Why does the room seem to keep rotating after I've stopped spinning in circles?

After you stop spinning, the fluid in your inner ear keeps swirling around for a few moments.

Why does the room seem to keep rotating after I've stopped spinning in circles?

After you stop your body from spinning, the perilymph, or fluid in your inner ear, keeps swirling around for a few moments, just as soup in a pot keeps swirling for a second or two after you stop stirring it. That small amount of fluid causes tiny hair-like sensory cells that line the bottom of the inner ear to bend in the direction of the swirling, much like seaweed on the ocean floor tilts in response to current. It takes a few moments for the perilymph to come to a standstill and for the sensory cells, called cilia, to return to their upright position. That lag time is what gives you the odd perception that the room is spinning.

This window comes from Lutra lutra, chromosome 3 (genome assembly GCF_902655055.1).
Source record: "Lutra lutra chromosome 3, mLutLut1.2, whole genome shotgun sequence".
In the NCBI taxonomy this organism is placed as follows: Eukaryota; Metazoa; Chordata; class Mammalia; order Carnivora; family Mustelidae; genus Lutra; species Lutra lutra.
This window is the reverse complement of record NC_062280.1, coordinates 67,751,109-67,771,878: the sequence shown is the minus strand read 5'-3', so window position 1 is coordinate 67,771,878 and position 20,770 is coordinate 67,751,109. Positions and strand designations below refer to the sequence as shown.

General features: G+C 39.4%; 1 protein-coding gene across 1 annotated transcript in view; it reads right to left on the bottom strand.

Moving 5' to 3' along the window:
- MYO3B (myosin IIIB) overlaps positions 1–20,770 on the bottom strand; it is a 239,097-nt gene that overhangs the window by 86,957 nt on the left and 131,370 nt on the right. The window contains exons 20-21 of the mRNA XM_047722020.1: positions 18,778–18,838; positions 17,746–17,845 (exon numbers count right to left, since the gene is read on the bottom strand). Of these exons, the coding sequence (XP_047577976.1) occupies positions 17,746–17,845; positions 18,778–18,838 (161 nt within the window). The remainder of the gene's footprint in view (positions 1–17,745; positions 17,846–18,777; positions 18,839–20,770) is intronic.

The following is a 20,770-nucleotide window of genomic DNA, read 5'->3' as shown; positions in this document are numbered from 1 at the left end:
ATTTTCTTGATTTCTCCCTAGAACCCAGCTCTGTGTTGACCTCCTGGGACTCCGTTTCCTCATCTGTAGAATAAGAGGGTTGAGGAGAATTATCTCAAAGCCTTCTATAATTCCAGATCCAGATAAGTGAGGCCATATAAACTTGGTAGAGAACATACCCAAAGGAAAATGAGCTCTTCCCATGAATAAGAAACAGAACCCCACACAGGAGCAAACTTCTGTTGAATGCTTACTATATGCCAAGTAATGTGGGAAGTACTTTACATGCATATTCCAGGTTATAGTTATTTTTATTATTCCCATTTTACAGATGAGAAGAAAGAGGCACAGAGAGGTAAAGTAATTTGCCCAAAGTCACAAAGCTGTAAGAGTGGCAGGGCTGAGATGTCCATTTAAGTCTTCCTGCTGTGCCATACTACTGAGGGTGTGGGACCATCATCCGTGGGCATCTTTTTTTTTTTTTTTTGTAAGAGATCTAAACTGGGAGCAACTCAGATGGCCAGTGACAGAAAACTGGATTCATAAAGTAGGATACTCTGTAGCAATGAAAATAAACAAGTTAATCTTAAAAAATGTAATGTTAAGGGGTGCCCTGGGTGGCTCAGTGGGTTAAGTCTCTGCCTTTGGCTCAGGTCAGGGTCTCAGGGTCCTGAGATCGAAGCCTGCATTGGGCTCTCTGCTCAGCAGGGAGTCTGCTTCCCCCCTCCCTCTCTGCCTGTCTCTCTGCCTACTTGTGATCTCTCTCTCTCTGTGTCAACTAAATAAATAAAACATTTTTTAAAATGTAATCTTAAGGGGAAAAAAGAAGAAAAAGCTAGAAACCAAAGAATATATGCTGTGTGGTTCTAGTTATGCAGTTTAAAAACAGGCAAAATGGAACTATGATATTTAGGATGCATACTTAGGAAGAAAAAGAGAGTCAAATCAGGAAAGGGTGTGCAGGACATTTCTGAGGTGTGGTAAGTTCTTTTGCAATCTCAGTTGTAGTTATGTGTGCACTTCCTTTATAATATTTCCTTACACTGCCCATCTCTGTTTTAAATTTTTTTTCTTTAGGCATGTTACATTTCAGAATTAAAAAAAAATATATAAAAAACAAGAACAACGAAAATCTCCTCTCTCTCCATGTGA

The normal position of the cilia at rest is upright. When the cilia are tilted in one direction, as from spinning, the mechanical energy of spinning is converted into electrical energy. These electrical impulses travel from the cells through the nervous system to the brain, where they are interpreted as circular motion.

A dancer or figure skater performing a spin keeps her eyes fixed on one point in the distance during each revolution until the last possible moment. Her head is the last part of her body to make the turn, and she immediately refocuses her eyes on the same spot as soon as her head comes around the circle. Her perilymph doesn't get enough momentum to swirl in a circle, preventing, or at least lessening, the sensation of dizziness and the perception that the room is spinning. And that's a good thing, too. It wouldn't be very graceful for a dancer to stagger offstage after the grand finale!